The 2012 season has been amazing so far. We started of, as tradition states, (watching the race 'as live' in this house) in Melbourne. The HRT cars failed to qualify for the race after failing to meet the Q1 107% time. That left 22 cars on the track; fourteen finished the race. Despite a safety car Jenson Button who qualified second held his lead and won the race.

Round 2, Malaysia. McLaren looked a dead cert for taking the race after locking out the front row; and Button's strong performance in Australia.  It wasn't to be though. Torrential rain interrupted the race and it was suspended for an hour. Tire choices were crucial and any mistake critical. The race, in the end, was won by Alonso, but the big news was Perez taking second (good tire choices).

Round 3 and off to China. Everything still to play for as no team had emerged yet as the run away leaders of the pack. A race (as many) mired in controversy as Lotus protested the legality of Mercedes rear wing design. This challenge was rejected by the FIA and Nico Rosberg and Mercedes went on to win the race (their first in nearly 60 years). The first time in the season the poll sitter had won the race and the third different winner.

Round 4 and, despite the ongoing political and social unrest, off to Bahrain. Once again the poll sitter, this time Vettel won the race. The race was not without incident - as was to happen in several races Hamilton's day was compromised by slow pit stops; team mates Raikkonen and Grosjean battled for that second spot, and once again tires proved crucial as the extra set Kimi had available kept him ahead of his team mate. Four races, four different winners.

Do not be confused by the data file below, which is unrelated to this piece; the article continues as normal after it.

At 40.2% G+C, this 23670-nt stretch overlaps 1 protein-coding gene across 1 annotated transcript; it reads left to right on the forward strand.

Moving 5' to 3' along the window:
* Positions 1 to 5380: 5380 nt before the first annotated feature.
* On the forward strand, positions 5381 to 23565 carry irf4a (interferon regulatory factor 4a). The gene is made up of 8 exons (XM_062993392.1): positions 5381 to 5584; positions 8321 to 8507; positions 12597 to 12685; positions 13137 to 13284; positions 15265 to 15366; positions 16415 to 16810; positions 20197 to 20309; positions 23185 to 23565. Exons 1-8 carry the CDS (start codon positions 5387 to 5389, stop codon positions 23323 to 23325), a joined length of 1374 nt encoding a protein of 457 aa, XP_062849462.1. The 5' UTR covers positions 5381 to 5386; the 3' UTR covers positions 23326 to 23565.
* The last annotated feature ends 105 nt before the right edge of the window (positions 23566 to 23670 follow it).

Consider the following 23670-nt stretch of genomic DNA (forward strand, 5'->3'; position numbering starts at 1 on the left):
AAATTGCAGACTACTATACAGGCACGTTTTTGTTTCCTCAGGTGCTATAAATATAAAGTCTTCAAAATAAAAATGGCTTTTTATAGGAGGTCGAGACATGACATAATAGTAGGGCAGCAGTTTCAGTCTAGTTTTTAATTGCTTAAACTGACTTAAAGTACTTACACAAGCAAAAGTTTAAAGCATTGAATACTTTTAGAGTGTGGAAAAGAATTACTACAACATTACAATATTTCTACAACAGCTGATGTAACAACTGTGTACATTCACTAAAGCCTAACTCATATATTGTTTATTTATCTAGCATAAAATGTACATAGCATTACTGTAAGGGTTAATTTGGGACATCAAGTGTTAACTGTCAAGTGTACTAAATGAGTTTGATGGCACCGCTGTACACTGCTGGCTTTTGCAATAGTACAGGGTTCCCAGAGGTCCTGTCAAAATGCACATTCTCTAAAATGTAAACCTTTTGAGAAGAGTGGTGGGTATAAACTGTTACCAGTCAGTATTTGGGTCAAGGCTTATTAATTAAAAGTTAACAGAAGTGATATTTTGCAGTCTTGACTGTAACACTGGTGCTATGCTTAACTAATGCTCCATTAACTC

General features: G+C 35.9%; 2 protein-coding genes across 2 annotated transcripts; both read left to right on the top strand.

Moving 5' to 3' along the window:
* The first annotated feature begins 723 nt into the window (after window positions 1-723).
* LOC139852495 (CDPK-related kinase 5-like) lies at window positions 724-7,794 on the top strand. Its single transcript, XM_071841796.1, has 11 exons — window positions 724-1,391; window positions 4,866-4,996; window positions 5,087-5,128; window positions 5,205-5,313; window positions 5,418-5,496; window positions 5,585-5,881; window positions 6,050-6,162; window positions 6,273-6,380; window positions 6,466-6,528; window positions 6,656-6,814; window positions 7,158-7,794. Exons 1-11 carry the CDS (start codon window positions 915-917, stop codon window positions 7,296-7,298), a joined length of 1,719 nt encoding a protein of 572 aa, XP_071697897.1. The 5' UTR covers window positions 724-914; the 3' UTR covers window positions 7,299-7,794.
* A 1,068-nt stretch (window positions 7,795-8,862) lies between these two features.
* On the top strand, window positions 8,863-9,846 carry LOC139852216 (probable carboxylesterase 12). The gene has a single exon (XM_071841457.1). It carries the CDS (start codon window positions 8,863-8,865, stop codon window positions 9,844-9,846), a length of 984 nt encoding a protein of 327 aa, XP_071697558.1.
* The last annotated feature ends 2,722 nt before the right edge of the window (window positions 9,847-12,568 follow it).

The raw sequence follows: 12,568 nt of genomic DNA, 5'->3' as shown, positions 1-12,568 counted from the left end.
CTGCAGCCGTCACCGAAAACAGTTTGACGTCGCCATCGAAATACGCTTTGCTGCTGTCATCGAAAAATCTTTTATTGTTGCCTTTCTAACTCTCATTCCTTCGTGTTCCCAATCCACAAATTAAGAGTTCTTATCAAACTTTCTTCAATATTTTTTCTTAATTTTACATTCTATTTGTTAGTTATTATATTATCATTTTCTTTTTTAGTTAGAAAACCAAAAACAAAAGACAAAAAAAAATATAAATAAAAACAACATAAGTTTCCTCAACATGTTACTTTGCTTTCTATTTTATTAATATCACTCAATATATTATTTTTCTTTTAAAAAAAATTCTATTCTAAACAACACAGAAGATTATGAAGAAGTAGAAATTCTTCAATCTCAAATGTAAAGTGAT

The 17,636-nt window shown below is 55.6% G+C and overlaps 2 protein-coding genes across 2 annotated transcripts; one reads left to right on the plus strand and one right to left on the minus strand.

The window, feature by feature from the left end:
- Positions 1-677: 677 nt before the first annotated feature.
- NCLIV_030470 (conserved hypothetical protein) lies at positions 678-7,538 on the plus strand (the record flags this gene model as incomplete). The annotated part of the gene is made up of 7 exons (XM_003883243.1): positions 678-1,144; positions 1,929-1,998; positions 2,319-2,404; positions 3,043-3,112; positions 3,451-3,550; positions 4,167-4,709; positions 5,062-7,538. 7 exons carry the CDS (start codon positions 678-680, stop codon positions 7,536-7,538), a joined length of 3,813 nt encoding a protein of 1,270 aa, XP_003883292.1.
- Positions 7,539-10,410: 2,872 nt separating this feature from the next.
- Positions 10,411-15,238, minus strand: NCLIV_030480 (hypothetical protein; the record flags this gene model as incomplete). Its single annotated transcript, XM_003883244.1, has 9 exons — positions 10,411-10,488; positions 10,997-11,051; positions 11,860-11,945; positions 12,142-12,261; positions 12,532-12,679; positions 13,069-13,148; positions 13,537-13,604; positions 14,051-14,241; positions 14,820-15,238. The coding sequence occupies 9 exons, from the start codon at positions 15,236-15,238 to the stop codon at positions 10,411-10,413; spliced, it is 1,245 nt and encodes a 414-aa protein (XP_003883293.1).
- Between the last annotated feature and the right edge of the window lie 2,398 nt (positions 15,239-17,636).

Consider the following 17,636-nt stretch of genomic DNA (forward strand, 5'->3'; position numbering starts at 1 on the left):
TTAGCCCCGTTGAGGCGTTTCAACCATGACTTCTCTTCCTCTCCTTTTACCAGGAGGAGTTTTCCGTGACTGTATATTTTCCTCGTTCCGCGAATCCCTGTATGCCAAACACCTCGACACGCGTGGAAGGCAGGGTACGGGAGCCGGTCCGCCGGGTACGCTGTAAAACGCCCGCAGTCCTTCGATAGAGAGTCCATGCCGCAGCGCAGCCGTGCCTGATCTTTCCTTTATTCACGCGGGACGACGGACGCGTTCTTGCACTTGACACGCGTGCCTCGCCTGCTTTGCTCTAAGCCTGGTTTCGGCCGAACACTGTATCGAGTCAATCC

Round 5, much to the relief of the British public back to Europe and off to Spain. Hamilton took the poll but it was stripped from him after his car didn't have enough fuel to return to the pits. This gifted the top spot to Williams and Maldonado. Despite strong challenges Maldonado held is lead and gave Williams their first win since 2004 (less than a month after Frank William's 70th Birthday). This also earned a public holiday in Maldonado's home, Venezuela. In case you're counting that is five races and five winners.